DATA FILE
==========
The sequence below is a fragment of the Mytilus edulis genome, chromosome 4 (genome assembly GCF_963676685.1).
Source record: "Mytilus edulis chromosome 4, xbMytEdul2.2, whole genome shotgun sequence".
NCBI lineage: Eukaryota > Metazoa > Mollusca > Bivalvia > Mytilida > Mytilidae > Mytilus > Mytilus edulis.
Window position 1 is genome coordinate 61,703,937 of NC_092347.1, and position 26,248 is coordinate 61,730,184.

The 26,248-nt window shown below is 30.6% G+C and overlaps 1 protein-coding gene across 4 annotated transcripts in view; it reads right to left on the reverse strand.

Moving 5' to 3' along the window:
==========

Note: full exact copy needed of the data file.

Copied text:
The sequence below is a fragment of the Mytilus edulis genome, chromosome 4 (genome assembly GCF_963676685.1).
Source record: "Mytilus edulis chromosome 4, xbMytEdul2.2, whole genome shotgun sequence".
NCBI lineage: Eukaryota > Metazoa > Mollusca > Bivalvia > Mytilida > Mytilidae > Mytilus > Mytilus edulis.
Window position 1 is genome coordinate 61,703,937 of NC_092347.1, and position 26,248 is coordinate 61,730,184.

The 26,248-nt window shown below is 30.6% G+C and overlaps 1 protein-coding gene across 4 annotated transcripts in view; it reads right to left on the reverse strand.

Moving 5' to 3' along the window: